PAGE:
Crafting React apps in 2019
Anyone already into this world is mostly residing either in Angular or React’s lap, some in Vue which is a great emerging player in this ecosystem.
In case you’re not yet into it, how should you go about it? Are you deciding for yourself or for your team as to which framework / approach to take? If so, this overview is for you.
The major decision
Lately I’ve heard some people are still looking to go at Front-end development without a framework (“Let’s just use Vanilla JS!”).
While that’s bold and very customizable, and will make you know the gist of JS like the back of your hand, it’s not something you’d do unless you’ve got Experienced devs, no deadlines, and a love for extreme sports.
So in case you don’t fall in that category, let’s go over React, definitely not a bad choice between the Three leading frameworks.
React in a nutshell
First off, React has been around the longest of the 3 major frameworks.
React is actually a UI library and not a framework. However, its ecosystem provides you with everything you need in order to build anything you’ve imagined.
React (as all Three frameworks at some degree or another) is concentrated around the components approach, whereas in React anything is a component. So a page, a section or even an icon – can all be represented as components, which are then used in composition to create your app’s various pages and interfaces.
React components are derived into Two types – Functional component and Class components. The main difference between them is that Class components have an internal state while Functional components are stateless.
That said, the recent introduction of React Hooks (still an Experimental feature) enables Functional components to have state out of the box, but actually does much more than that (more on this in a separate article).
React’s ecosystem is where Redux was born, which is today the de-facto state management approach for Front-end apps (I use the word “Approach” as there are many tools using Redux’s approach in other frameworks, and Redux by itself is actually not even dependant on Redux).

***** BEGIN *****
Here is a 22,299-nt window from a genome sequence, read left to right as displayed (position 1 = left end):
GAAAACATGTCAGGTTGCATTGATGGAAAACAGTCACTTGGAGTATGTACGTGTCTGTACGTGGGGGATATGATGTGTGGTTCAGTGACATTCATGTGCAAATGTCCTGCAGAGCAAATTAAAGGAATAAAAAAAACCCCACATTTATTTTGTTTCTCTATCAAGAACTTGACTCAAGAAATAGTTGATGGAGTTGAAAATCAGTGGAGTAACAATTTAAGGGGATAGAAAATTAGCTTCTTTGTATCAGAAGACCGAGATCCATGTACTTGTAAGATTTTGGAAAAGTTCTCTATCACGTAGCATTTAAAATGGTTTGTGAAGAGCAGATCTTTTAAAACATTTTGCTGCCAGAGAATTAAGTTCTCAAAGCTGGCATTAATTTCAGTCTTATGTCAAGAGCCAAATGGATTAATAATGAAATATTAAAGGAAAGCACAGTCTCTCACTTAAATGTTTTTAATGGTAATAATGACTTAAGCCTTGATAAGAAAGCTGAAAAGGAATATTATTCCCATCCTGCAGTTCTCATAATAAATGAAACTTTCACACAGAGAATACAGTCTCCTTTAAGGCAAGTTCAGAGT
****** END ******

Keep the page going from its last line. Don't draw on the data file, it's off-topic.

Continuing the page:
That said, You can only go so far without React’s ecosystem (in our current hooks-experimental-era that is) and the Redux workflow and the various tools used in even the most straightforward apps are a learning curve in its own.
Still, the sheer amount of helpful knowledge which exists for React on the web makes it worth the learning curve and its flexibility and performance is second to none.
How to start developing with React
If you’ve dipped your feet in the water but you’re still new in the Front-end development space, the following courses will get you on track fast and with all the knowledge you need to write effective & maintainable code (it’s not free but you can finish all within a month’s time and it’s totally worth it as you’ll have everything you really need to start):
Also, you should know that React hooks is almost in production so keep your eye on it and once it’s in widespread use you’re definitely welcome to hop on board.
If you’re worried should you start with React or the other frameworks – I suggest React as it’s in widespread use, based on pure JS as its main driving force (always good to know your JS well) and the core principles of components etc. are the same across the 3 major modern frameworks.
So once you’re well into React you can easily get into any other modern Framework.
Any questions? feel free to ask in the comments!